No state in India has witnessed as much turmoil over citizenship and bloody agitations against foreign nationals as Assam.

The Assam movement’s genesis can be traced to the pre-independence period when the British colonial regime recruited Bengalis in large numbers for clerical posts. Subsequently, from around the early decades of the 20th century, Muslim peasants from east Bengal were settled to enhance the agricultural yield. The relocation of people, both Hindu refugees and Muslim immigrants, continued after India’s independence in 1947.

In 1979, civil society groups led by the All Assam Students’ Union (AASU) launched a six-year agitation to resolve the illegal immigration and citizenship issues. The agitation ended with the signing of the Assam Accord by the government of India and leaders of the Assam movement.

However, there was no serious effort by the government to detect foreign nationals in the state nor any willingness to check further infiltration from Bangladesh.

Subsequently, another accord was inked by the government and the AASU in 2005 stipulating the update of the National Register of Citizens (NRC), which was first done in 1951.

Again, the government was reluctant to fulfill its commitment to update the NRC, prompting an NGO called Assam Public Works to lodge a petition in the Supreme Court.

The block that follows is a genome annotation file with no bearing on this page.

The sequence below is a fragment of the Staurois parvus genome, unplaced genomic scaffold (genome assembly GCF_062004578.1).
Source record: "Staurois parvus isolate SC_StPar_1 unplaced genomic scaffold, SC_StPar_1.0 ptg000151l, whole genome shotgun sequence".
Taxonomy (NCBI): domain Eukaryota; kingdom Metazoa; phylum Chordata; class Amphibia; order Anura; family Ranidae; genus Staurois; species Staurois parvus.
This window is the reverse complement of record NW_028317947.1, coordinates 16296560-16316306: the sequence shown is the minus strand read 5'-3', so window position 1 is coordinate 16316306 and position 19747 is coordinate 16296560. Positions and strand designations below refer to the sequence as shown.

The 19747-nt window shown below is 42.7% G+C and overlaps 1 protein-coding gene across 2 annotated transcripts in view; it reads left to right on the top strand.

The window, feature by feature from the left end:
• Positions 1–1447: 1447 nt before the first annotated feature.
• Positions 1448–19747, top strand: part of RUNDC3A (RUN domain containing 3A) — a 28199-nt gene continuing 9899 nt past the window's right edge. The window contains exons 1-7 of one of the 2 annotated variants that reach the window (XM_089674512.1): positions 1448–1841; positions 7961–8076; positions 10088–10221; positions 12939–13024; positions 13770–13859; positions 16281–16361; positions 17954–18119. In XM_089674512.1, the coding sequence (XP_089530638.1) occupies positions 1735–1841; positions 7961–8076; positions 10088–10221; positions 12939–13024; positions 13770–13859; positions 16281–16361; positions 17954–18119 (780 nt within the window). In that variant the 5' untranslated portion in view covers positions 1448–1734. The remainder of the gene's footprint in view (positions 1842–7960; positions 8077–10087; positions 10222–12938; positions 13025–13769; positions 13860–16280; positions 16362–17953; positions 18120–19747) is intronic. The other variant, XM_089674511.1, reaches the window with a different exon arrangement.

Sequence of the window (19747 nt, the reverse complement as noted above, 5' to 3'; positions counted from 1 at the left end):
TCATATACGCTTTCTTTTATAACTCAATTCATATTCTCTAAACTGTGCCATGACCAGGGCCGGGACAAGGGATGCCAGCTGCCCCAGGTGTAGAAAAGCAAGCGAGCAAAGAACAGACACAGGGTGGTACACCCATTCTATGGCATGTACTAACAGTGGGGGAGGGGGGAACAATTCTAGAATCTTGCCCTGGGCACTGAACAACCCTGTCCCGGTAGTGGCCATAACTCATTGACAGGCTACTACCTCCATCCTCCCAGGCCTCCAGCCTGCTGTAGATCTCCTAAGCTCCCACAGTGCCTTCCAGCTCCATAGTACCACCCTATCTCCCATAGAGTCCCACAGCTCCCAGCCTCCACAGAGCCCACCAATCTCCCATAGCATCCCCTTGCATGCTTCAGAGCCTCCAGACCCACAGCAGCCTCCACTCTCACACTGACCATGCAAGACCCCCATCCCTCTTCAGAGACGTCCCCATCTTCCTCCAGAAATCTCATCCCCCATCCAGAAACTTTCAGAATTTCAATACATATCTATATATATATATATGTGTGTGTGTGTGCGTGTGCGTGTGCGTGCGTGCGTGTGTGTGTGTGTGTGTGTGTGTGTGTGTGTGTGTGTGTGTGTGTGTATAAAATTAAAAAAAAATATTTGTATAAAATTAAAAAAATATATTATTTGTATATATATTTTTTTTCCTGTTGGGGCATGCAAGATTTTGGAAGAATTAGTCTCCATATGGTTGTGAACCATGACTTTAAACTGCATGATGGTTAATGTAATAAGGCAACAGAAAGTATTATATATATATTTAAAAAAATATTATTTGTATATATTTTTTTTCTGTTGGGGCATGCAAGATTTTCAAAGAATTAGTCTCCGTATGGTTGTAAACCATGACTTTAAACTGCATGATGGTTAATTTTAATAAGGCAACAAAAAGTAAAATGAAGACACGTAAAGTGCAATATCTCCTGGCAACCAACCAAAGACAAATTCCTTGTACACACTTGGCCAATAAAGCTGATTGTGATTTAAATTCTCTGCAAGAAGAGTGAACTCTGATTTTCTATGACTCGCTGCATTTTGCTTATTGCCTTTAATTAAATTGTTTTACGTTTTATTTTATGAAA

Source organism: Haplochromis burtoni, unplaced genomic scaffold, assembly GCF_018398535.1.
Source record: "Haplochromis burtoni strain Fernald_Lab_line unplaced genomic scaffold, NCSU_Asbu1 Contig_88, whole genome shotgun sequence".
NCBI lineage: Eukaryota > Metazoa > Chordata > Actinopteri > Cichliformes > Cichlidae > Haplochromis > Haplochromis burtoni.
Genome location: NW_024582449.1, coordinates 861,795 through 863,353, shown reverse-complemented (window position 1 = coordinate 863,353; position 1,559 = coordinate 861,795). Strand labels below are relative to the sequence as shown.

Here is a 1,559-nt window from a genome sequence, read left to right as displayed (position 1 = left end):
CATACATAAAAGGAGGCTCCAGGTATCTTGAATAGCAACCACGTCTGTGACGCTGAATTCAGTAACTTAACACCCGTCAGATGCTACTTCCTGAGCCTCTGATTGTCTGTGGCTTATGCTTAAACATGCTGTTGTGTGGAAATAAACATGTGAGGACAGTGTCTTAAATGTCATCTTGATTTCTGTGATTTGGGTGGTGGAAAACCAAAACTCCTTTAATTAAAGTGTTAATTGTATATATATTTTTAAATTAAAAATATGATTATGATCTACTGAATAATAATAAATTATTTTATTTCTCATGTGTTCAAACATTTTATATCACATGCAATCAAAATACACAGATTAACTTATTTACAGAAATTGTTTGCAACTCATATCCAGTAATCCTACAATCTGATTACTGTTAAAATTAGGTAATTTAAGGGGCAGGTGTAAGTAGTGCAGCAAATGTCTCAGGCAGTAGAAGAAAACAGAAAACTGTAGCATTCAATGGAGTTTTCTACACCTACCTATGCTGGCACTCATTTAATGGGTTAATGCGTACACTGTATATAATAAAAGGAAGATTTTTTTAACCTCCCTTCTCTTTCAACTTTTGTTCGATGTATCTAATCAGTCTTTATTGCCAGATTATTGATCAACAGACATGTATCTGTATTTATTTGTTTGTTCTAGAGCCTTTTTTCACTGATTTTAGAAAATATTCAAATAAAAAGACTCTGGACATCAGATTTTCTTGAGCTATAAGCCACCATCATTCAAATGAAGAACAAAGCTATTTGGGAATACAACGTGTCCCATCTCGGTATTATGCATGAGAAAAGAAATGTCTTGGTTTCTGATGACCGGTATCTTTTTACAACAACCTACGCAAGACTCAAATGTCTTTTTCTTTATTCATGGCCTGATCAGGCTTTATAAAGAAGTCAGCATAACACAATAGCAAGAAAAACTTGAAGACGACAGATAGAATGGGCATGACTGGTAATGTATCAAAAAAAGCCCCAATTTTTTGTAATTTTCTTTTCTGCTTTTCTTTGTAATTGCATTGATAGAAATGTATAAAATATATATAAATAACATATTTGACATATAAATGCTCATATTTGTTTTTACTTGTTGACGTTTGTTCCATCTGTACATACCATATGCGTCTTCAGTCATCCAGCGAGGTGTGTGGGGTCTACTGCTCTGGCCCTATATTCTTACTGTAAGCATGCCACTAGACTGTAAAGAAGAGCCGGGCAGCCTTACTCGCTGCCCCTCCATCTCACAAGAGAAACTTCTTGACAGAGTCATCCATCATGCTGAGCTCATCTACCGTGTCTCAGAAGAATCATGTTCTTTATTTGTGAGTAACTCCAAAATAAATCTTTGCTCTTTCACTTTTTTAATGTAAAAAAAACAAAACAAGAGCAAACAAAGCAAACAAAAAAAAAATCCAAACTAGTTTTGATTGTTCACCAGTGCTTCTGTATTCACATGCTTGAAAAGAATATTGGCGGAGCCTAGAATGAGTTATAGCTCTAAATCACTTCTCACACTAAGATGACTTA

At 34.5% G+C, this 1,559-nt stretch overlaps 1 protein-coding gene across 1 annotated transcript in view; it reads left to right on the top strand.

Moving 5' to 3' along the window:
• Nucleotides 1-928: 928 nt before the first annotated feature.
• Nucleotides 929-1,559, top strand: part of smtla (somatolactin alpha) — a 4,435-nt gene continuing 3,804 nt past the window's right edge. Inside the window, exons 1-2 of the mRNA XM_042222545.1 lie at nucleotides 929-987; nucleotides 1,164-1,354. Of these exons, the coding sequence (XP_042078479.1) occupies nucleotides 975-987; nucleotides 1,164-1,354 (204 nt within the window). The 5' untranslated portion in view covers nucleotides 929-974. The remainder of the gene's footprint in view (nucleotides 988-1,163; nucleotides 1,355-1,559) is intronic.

In 2013, the apex court ordered the update of the NRC, which was completed in 2019. The NRC, as it stands today, has snowballed into a major controversy since the update was ridden with errors and it is believed that hundreds of thousands of foreign nationals had enrolled their names through fraudulent means. It is believed that the CAA will enable a large section of Bangladeshi Hindus who were left out of the NRC to gain citizenship.

On March 11, the Narendra Modi government announced implementation of the CAA. Two days later, the AASU filed a writ petition again in the Supreme Court seeking a stay on the CAA. The petition underscored that the government’s notification of the rules for implementing the law contradicts the Assam Accord, the Citizenship Act, 1955, and defeats the purpose of the NRC.

Over 230 petitions have been filed in the apex court challenging the CAA over the past few years. The Supreme Court has issued a notice to the government seeking a response. The matter will be heard again on April 9.

The Ministry of Home Affairs has also issued a clarification saying that the CAA will not impact the citizenship of Indian Muslims who have “equal rights like their Hindu counterparts” and that no Indian citizen would be asked to produce any document to prove citizenship.

The precise outcome of the CAA in India remains to be seen. There is speculation that the process of granting citizenship to refugees could be tougher than imagined. In particular, analysts are of the view that the rule stipulating that those seeking benefits under the CAA will need to provide documents to prove that they were citizens of Afghanistan, Bangladesh, or Pakistan, and entered India before the cut-off date, could be a huge hurdle for a large section of the refugees.

The Supreme Court’s judgment on the petitions challenging the new law could also impact the overall outcome.